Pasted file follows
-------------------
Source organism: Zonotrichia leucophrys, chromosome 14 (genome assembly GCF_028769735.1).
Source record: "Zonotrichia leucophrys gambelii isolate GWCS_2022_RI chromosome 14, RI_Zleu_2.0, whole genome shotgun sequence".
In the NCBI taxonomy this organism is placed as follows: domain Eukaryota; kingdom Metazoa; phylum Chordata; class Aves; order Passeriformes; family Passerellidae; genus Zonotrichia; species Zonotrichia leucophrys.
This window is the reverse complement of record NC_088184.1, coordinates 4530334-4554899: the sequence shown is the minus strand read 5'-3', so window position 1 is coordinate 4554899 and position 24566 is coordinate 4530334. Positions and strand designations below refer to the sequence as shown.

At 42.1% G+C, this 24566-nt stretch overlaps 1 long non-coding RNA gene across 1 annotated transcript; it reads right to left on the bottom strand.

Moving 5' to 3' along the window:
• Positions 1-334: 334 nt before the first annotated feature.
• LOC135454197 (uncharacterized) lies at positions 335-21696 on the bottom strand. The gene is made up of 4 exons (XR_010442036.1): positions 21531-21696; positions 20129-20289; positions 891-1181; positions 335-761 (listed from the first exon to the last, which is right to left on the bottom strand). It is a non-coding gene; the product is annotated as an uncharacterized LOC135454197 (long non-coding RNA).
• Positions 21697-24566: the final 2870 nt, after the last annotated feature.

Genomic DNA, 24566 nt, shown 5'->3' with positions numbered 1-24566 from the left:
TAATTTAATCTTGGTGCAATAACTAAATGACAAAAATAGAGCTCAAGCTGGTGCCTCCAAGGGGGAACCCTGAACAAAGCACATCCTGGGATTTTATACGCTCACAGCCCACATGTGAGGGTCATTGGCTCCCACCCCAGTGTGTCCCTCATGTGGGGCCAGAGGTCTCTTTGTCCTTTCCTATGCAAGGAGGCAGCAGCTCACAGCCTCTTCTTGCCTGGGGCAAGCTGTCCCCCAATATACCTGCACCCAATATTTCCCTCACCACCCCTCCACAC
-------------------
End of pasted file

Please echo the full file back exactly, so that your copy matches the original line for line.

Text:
Source organism: Zonotrichia leucophrys, chromosome 14 (genome assembly GCF_028769735.1).
Source record: "Zonotrichia leucophrys gambelii isolate GWCS_2022_RI chromosome 14, RI_Zleu_2.0, whole genome shotgun sequence".
In the NCBI taxonomy this organism is placed as follows: domain Eukaryota; kingdom Metazoa; phylum Chordata; class Aves; order Passeriformes; family Passerellidae; genus Zonotrichia; species Zonotrichia leucophrys.
This window is the reverse complement of record NC_088184.1, coordinates 4530334-4554899: the sequence shown is the minus strand read 5'-3', so window position 1 is coordinate 4554899 and position 24566 is coordinate 4530334. Positions and strand designations below refer to the sequence as shown.

At 42.1% G+C, this 24566-nt stretch overlaps 1 long non-coding RNA gene across 1 annotated transcript; it reads right to left on the bottom strand.

Moving 5' to 3' along the window:
• Positions 1-334: 334 nt before the first annotated feature.
• LOC135454197 (uncharacterized) lies at positions 335-21696 on the bottom strand. The gene is made up of 4 exons (XR_010442036.1): positions 21531-21696; positions 20129-20289; positions 891-1181; positions 335-761 (listed from the first exon to the last, which is right to left on the bottom strand). It is a non-coding gene; the product is annotated as an uncharacterized LOC135454197 (long non-coding RNA).
• Positions 21697-24566: the final 2870 nt, after the last annotated feature.

Genomic DNA, 24566 nt, shown 5'->3' with positions numbered 1-24566 from the left:
TAATTTAATCTTGGTGCAATAACTAAATGACAAAAATAGAGCTCAAGCTGGTGCCTCCAAGGGGGAACCCTGAACAAAGCACATCCTGGGATTTTATACGCTCACAGCCCACATGTGAGGGTCATTGGCTCCCACCCCAGTGTGTCCCTCATGTGGGGCCAGAGGTCTCTTTGTCCTTTCCTATGCAAGGAGGCAGCAGCTCACAGCCTCTTCTTGCCTGGGGCAAGCTGTCCCCCAATATACCTGCACCCAATATTTCCCTCACCACCCCTCCACAC